To further examine the effect of sNPF on Dilp, Drosophila CNS-derived neural BG2-c6 cells, which endogenously express sNPFR1 were treated with a synthetic sNPF peptide. Dilp1 and Dilp2 were induced within 15 min, and the elevated transcript persisted for 1 h. Concomitant with this gene expression, sNPF-treated cells activated ERK. Importantly, sNPF did not induce Dilp expression significantly when cells were treated with ERK-specific kinase MEK inhibitor PD98059. To compare the functional conservation of sNPF and NPY in the regulation of insulin expression, similar tests were conduced with rat insulinoma INS-1 cells, which express NPY receptors NPYR1 and NPRY2. When treated with the human NPY peptide, expression of insulin1 and insulin2 and ERK was activated within 15 min. Furthermore, treatment with the MEK inhibitor PD98059 and NPY abolished the induction of insulin1 and insulin2. Together, these findings suggest that the regulation of insulin expression by sNPF or NPY through ERK is evolutionarily conserved in Drosophila and mammals (Lee, 2008).

To verify that sNPF induction of Dilp expression has a physiological consequence, insulin signals at a target tissue, the Drosophila fat body were examined. Fat body cells in flies with neuronal overexpression of sNPF (MJ94>2XsNP) were 42% larger than in the control, whereas inhibition of sNPF by MJ94>sNPF-Ri and sNPFc00448 reduced cell size by 38% and 51% respectively. These differences in size correspond to changes in insulin signal transduction within the cells. Overexpression of sNPF (MJ94>sNPF and MJ94>2XsNPF) leads to phosphorylation and activation of Akt in the fat body, whereas the opposite effect was seen with neuronal inhibition of sNPF (MJ94>sNPF-Ri and sNPFc00448). Activated Akt represses the transcription factor dFOXO by phosphorylation and subsequent cytoplasmic localization. In wild-type flies, dFOXO localized equally in the cytoplasm and nucleus. As predicted, neuronal induction of sNFP (MJ94>2XsNPF) increased the cytoplasmic localization of dFOXO, whereas inhibition of sNPF (MJ94>sNPF-Ri and sNPFc00448) yielded fat body cells with dFOXO predominantly localized in the nucleus. Finally, dFOXO induces expression of the translational inhibitor d4E-BP, and, consistent with the current observations, expression of d4E-BP was elevated in animals where sNPF was inhibited (MJ94>sNPF-Ri and sNPFc00448) and reduced in animals where sNPF was overexpressed (MJ94>2XsNPF) (Lee, 2008).

Besides cell growth, Drosophila insulin-like peptides modulate aspects of metabolism and ageing. For instance, ablation of the IPCs reduces animal size, elevates the level of haemolymph carbohydrates.Therefore trehalose and glucose were assessed in sNPF mutant flies. As predicted, both carbohydrates were reduced upon sNPF overexpression, and both were elevated in sNPF hypomorphs. Also the lifespan of sNPF mutants was measured. As expected, inhibition of sNPF by MJ94>sNPF-Ri increased median lifespan by 16%-21%, whereas sNPF overexpression (MJ94>2XsNPF) did not affect lifespan in flies (Lee, 2008).

Overall, the effects on Dilp1 and Dilp2 expression in IPCs regulated by sNPF are associated with cellular, carbohydrate and lifespan responses that are predicted to be caused by changes in the actual level of available insulin peptides. It is concluded that sNPF ultimately regulates insulin secretion from the IPC to affect target tissue insulin/dFOXO signalling and thus modulate growth, metabolism and lifespan (Lee, 2008).

Regulation of food consumption by neuropeptides is a critical step for interventions for managing obesity and metabolic syndromes. Mammalian NPY is known to positively regulate appetite and has thus been thought to promote weight gain primarily by affecting food intake. Thus study revealed a novel physiological role for NPY that is conserved by sNPF of Drosophila. These neuropeptides can affect growth, metabolism and lifespan by modulating ERK-regulated transcription of insulin-like peptides. In Drosophila, sNPFnergic and IPC neurons are adjacent in the brain. This study found, however, that pancreatic β-cells are also responsive to NPY, which is of hypothalamic origin. Although the hypothalamic neurosecretory cells and responding pancreatic endocrine cells are spatially distinct in mammals, recent developmental analysis suggests a parallel developmental pathway for hypothalamic neurosecretory cells and the IPCs of Drosophila, raising the possibility of a common molecular mechanism for β-cell formation. This would suggest that β-cells are not only evolutionarily tied to the hypothalamic neurosecretory cells but also that they retain their functional relationship to their hypothalamic origin by regulating insulin in response to the neuropeptide NPY (Lee, 2008).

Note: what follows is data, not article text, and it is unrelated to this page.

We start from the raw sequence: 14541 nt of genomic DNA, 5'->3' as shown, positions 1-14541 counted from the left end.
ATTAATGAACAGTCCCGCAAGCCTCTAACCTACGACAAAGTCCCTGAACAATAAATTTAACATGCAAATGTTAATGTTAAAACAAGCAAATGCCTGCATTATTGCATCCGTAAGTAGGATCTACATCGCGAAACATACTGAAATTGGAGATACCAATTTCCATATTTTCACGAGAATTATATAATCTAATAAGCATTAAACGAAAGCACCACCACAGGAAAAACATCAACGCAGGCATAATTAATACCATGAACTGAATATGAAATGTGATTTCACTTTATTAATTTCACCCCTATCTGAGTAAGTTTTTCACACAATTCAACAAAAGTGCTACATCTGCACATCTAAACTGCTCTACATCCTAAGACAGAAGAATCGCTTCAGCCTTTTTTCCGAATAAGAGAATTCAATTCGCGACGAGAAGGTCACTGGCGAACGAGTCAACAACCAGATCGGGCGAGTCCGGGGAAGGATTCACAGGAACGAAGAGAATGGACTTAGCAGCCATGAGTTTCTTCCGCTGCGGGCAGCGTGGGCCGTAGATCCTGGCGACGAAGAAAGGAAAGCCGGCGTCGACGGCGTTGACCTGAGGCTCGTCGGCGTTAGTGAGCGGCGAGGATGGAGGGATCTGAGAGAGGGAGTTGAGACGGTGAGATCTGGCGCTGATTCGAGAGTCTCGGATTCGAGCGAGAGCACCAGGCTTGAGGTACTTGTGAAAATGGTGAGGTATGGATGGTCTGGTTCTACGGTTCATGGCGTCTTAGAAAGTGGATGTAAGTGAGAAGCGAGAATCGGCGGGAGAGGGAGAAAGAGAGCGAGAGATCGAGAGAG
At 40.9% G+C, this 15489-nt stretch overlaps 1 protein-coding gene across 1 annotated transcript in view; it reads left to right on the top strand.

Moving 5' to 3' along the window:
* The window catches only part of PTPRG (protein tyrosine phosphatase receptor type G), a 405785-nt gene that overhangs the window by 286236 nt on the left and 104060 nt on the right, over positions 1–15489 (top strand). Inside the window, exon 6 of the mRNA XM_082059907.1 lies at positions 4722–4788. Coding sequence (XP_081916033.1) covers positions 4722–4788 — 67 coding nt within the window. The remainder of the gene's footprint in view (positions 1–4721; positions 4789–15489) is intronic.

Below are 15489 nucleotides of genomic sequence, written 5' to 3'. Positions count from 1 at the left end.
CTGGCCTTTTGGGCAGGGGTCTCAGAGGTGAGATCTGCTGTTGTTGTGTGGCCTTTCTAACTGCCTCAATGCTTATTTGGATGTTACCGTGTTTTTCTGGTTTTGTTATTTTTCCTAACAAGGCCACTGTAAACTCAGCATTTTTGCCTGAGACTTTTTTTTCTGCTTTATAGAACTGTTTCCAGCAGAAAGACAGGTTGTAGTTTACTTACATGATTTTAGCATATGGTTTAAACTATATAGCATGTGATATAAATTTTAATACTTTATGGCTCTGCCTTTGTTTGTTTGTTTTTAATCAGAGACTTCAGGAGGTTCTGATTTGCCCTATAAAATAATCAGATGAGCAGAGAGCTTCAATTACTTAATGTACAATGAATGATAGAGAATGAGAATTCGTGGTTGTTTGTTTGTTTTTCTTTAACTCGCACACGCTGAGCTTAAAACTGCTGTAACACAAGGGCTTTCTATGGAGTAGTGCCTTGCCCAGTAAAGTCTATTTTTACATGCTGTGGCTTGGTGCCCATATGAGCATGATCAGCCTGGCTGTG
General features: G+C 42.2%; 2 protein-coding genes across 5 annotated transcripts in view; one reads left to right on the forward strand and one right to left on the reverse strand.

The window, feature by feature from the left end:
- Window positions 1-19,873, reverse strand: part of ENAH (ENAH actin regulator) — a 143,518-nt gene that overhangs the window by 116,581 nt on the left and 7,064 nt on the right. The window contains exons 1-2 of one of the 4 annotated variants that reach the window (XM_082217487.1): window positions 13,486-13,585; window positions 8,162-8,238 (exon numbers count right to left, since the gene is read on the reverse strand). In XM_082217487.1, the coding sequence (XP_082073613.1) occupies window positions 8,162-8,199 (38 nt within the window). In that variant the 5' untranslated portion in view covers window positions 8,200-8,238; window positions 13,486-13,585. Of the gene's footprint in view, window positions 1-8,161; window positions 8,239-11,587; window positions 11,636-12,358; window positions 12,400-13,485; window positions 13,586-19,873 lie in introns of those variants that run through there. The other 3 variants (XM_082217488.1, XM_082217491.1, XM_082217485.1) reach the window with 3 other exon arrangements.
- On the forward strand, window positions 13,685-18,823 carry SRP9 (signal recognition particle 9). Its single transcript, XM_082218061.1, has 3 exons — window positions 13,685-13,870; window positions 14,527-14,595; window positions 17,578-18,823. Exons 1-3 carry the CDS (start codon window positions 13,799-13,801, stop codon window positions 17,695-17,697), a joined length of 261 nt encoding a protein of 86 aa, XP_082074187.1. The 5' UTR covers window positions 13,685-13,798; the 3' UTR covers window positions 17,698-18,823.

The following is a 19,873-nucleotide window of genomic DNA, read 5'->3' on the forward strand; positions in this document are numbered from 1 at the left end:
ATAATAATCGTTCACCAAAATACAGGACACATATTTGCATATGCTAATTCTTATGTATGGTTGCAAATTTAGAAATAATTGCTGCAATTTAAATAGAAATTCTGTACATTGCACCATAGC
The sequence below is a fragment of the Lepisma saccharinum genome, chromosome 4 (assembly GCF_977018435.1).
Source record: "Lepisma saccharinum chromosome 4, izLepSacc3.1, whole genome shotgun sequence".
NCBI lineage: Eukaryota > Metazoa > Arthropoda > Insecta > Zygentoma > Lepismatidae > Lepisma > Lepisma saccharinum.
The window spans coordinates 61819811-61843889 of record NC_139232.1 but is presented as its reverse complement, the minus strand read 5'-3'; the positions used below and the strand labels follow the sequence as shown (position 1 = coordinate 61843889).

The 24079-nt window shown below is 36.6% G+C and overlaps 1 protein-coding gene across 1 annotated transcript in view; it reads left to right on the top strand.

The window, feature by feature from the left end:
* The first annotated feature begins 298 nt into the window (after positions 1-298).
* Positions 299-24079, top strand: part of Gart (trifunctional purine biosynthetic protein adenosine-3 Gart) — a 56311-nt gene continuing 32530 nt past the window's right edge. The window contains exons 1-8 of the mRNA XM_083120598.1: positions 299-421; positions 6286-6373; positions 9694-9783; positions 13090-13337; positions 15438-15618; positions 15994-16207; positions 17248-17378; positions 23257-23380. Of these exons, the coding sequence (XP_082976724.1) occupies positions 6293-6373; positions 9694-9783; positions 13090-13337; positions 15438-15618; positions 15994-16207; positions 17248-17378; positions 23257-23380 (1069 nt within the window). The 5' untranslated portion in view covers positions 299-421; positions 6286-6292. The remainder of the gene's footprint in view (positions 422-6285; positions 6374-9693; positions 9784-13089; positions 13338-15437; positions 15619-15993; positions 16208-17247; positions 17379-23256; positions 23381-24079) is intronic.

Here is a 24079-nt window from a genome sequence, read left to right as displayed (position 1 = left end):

Search PubMed for articles about Drosophila Ilp1

Lee, K. S., Kwon, O. Y., Lee, J. H., Kwon, K., Min, K. J., Jung, S. A., Kim, A. K., You, K. H., Tatar, M. and Yu, K. (2008). Drosophila short neuropeptide F signalling regulates growth by ERK-mediated insulin signalling. Nat Cell Biol 10(4): 468-475. PubMed ID: 18344986

Liao, S., Post, S., Lehmann, P., Veenstra, J. A., Tatar, M. and Nassel, D. R. (2020). Regulatory roles of Drosophila Insulin-Like Peptide 1 (DILP1) in metabolism differ in pupal and adult stages. Front Endocrinol (Lausanne) 11: 180. PubMed ID: 32373064

Liu, Y., Liao, S., Veenstra, J. A. and Nassel, D. R. (2016). Drosophila insulin-like peptide 1 (DILP1) is transiently expressed during non-feeding stages and reproductive dormancy. Sci Rep 6: 26620. PubMed ID: 27197757

Post, S., Liao, S., Yamamoto, R., Veenstra, J. A., Nassel, D. R. and Tatar, M. (2018). Drosophila insulin-like peptide dilp1 increases lifespan and glucagon-like Akh expression epistatic to dilp2. Aging Cell: e12863. PubMed ID: 30511458

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date revised: 25 September, 2020